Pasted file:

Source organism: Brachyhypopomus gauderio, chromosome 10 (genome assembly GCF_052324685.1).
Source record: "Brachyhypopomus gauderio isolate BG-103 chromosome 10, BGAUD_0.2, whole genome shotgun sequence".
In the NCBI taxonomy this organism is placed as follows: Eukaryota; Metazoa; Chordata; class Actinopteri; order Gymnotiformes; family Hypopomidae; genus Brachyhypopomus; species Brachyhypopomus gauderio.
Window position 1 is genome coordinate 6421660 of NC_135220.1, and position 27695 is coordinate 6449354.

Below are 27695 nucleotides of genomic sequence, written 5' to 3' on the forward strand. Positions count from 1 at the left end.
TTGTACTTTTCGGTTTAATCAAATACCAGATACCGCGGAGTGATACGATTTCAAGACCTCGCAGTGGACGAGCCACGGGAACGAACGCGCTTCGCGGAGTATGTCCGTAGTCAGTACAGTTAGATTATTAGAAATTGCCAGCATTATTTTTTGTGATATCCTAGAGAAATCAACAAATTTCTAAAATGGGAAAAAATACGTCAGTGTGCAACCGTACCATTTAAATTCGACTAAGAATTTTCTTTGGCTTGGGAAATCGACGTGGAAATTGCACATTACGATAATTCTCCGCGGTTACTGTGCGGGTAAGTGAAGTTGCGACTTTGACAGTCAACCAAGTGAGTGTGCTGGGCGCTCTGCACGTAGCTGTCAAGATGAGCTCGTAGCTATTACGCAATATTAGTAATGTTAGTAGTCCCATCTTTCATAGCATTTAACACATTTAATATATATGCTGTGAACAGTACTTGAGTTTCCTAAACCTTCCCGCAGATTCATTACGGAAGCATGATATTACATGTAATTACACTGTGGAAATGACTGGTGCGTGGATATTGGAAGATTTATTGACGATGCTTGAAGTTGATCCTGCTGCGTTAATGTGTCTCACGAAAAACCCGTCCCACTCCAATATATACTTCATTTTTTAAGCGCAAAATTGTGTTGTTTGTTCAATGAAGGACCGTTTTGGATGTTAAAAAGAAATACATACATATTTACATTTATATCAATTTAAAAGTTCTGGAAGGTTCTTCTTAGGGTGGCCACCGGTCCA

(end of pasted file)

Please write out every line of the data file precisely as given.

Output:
Source organism: Brachyhypopomus gauderio, chromosome 10 (genome assembly GCF_052324685.1).
Source record: "Brachyhypopomus gauderio isolate BG-103 chromosome 10, BGAUD_0.2, whole genome shotgun sequence".
In the NCBI taxonomy this organism is placed as follows: Eukaryota; Metazoa; Chordata; class Actinopteri; order Gymnotiformes; family Hypopomidae; genus Brachyhypopomus; species Brachyhypopomus gauderio.
Window position 1 is genome coordinate 6421660 of NC_135220.1, and position 27695 is coordinate 6449354.

Below are 27695 nucleotides of genomic sequence, written 5' to 3' on the forward strand. Positions count from 1 at the left end.
TTGTACTTTTCGGTTTAATCAAATACCAGATACCGCGGAGTGATACGATTTCAAGACCTCGCAGTGGACGAGCCACGGGAACGAACGCGCTTCGCGGAGTATGTCCGTAGTCAGTACAGTTAGATTATTAGAAATTGCCAGCATTATTTTTTGTGATATCCTAGAGAAATCAACAAATTTCTAAAATGGGAAAAAATACGTCAGTGTGCAACCGTACCATTTAAATTCGACTAAGAATTTTCTTTGGCTTGGGAAATCGACGTGGAAATTGCACATTACGATAATTCTCCGCGGTTACTGTGCGGGTAAGTGAAGTTGCGACTTTGACAGTCAACCAAGTGAGTGTGCTGGGCGCTCTGCACGTAGCTGTCAAGATGAGCTCGTAGCTATTACGCAATATTAGTAATGTTAGTAGTCCCATCTTTCATAGCATTTAACACATTTAATATATATGCTGTGAACAGTACTTGAGTTTCCTAAACCTTCCCGCAGATTCATTACGGAAGCATGATATTACATGTAATTACACTGTGGAAATGACTGGTGCGTGGATATTGGAAGATTTATTGACGATGCTTGAAGTTGATCCTGCTGCGTTAATGTGTCTCACGAAAAACCCGTCCCACTCCAATATATACTTCATTTTTTAAGCGCAAAATTGTGTTGTTTGTTCAATGAAGGACCGTTTTGGATGTTAAAAAGAAATACATACATATTTACATTTATATCAATTTAAAAGTTCTGGAAGGTTCTTCTTAGGGTGGCCACCGGTCCA